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->''"The earth is flat. Whoever claims it is round is an atheist deserving of punishment."''
-->-- '''Sheik Abdul-Aziz Ibn Baaz''', 1993 Saudi Arabia

If you walk far enough, you'll fall off the edge of the world. For this world is not round, but flat. What lies beyond the edge? No one knows.

In ancient history, many cultures believed the Earth was flat. Certainly the curvature is so slight that it wasn't until the Greeks that the spherical Earth theory took hold (contrary to popular belief, [[{{DeadUnicornTrope}}Christopher Columbus didn't have to try and convince people that the earth was round]]).

Flat worlds typically only appear in fantasy. They will usually be a circular disc, although other shapes have appeared. The edges will either be [[TheWallAroundTheWorld surrounded by walls]] (often {{Invisible Wall}}s in video games) or will be unguarded, [[NonStandardGameOver so that the unwary may fall off]]. Occasionally, there are no edges - the world goes on in all directions [[SciFiWritersHaveNoSenseOfScale for infinity]].

Sadly, [[http://theflatearthsociety.org/ some people]] believe that this is TruthInTelevision. Less literally, the trope was considered to be truth in television in practice, up until World War 2, and Pearl Harbor was often treated as the edge of the world by both the Japanese and the Americans.

A subtrope of BizarreWorldShapes.

Not be confused with ''Literature/{{Flatland}}'', or with an [[http://www.youtube.com/watch?v=RTAhglvnKic animation]] [[http://www.youtube.com/watch?v=hkZ0Jxt4jUw called]] [[http://www.youtube.com/watch?v=eWqM3Sy0Ucw Flatworld]].

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!!Examples

[[foldercontrol]]

[[folder:Anime & Manga]]
* The [[{{Cyberspace}} Digital World]] in ''DigimonTamers'' consisted of seven discs stacked one on top of another.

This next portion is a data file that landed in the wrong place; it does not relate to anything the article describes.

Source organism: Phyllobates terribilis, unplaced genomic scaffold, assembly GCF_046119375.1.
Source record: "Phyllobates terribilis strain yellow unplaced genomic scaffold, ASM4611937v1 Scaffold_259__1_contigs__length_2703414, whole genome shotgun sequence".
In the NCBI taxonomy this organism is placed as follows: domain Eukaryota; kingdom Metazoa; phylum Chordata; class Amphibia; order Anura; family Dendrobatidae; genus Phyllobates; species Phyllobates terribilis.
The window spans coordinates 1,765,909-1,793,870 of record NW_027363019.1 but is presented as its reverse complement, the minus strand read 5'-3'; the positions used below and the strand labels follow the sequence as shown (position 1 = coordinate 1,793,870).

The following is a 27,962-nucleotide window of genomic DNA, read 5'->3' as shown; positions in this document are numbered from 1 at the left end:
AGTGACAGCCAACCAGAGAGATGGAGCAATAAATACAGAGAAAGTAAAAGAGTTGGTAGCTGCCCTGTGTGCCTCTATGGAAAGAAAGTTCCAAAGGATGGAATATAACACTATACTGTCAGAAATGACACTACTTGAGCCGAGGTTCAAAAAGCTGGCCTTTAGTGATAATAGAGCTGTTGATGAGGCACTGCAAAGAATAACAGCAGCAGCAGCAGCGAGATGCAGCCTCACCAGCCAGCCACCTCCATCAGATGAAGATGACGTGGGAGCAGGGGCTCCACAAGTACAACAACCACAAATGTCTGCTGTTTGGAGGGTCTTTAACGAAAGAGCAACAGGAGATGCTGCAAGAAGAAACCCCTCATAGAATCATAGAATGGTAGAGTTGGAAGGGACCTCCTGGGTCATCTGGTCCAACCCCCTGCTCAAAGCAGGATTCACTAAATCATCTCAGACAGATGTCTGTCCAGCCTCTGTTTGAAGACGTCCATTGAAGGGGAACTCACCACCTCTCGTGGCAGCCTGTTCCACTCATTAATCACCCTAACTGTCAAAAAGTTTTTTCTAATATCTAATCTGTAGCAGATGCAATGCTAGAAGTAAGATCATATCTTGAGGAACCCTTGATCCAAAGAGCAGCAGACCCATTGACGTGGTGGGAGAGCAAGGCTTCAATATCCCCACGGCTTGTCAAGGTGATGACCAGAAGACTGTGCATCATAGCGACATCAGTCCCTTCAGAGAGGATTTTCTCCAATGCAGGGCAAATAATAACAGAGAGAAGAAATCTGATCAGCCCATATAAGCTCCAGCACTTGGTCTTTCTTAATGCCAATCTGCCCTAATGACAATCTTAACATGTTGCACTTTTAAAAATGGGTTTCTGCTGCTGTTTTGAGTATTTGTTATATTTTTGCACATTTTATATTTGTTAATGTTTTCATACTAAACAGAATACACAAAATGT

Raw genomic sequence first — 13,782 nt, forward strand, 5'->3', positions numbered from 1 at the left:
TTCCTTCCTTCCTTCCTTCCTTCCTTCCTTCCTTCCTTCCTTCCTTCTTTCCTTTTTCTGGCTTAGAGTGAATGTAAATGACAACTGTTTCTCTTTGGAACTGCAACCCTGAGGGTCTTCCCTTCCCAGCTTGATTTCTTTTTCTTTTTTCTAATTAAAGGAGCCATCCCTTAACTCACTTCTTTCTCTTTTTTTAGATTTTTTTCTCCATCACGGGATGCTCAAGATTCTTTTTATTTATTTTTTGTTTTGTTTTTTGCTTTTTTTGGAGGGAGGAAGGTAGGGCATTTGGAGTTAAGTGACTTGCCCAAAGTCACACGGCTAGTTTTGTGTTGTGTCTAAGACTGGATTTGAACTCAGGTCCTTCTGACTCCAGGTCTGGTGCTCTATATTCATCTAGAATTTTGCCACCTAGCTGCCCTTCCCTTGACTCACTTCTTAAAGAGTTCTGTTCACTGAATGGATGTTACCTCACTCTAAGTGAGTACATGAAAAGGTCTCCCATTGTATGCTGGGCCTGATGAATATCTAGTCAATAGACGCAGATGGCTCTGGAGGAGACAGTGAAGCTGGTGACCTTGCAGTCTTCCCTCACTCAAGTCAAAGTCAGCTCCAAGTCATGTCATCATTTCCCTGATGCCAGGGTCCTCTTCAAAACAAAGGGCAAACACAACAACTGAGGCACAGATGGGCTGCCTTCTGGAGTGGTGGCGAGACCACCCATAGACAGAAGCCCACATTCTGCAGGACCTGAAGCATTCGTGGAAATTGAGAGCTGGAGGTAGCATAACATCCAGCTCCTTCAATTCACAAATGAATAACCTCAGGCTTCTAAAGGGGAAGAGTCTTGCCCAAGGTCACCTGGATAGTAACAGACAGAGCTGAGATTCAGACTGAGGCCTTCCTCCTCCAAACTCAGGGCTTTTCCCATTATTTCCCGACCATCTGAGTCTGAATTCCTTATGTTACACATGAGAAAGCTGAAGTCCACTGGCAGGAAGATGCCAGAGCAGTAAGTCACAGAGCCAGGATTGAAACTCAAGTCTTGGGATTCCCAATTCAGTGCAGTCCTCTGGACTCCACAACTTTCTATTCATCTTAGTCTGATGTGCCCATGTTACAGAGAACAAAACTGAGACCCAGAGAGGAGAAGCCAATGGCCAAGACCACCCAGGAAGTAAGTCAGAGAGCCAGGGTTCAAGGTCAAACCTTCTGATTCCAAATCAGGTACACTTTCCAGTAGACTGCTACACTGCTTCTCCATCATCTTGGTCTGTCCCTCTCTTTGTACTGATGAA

[[/folder]]

[[folder:Comic Books]]
* The Godwheel in the cancelled ''Ultraverse'' comics [[TheVerse 'verse]] is an [[http://en.wikipedia.org/wiki/Alderson_disk Alderson disc]]: a flat disc billions of kilometres across with a star in a hole in the middle, on which multiple ecosystems evolved in widely separated regions. All the alien species that visit Earth originate from this single world.
* Images of the world as a flat object that it is possible to sail off the edge of, is prevalent in works based on the erroneous assumption that ChristopherColumbus was pretty much alone in thinking the world was round. A comic book story depicting [[{{WesternAnimation/Goofy}} Goofy]] as Columbus is basically just about everyone telling him over and over that the world is flat. Finally, and against all odds, he gets to go on his expedition in the last few pages, only to promptly sail off the edge of the world.

[[/folder]]

[[folder:Film]]
* The animated movie ''Sinbad: Legend of the Seven Seas''. "Pay up, it's flat."
* The Terry Gilliam short film ''The Crimson Permanent Assurance'', released alongside ''Monty Python's Meaning Of Life'', is set on a flat world. It also has [[RuleOfCool elderly]] [[MundaneMadeAwesome accountant]] [[NinjaPirateZombieRobot pirates]] who [[spoiler: defeat London's Financial District in glorious battle]]. Really, [[ItMakesSenseInContext by the time it comes, nothing could make more sense]].
* Some of the characters in ''TheGodsMustBeCrazy'' ''think'' they are living on a flat world, and undertake a quest to throw an object off the edge of it to get rid of it. Since it's earth, viewers might be inclined to smile knowingly at this, but... [[spoiler: they succeed.]]
* In ''Eric the Viking'', the characters [[spoiler: sail off the edge of the world and land in Valhalla]].
** This partially averts the usual FlatError (that "back then everyone thought the world was flat"). The token Christian [=DISbelieves=] in the edge of the world.
* ''Franchise/PiratesOfTheCaribbean'' has this in the third movie. Beyond the edge of the world is the entrance to Davy Jones Locker. A rather strange case, since you apparently can't just pick a direction and sail there until you reach the end, because then anybody could get there. You have to be truly lost at sea, and then you magically teleport to the end. So, it's debatable if the world is flat in this universe, or if it's round, and you just get transport to a strange waterfall place when you're lost.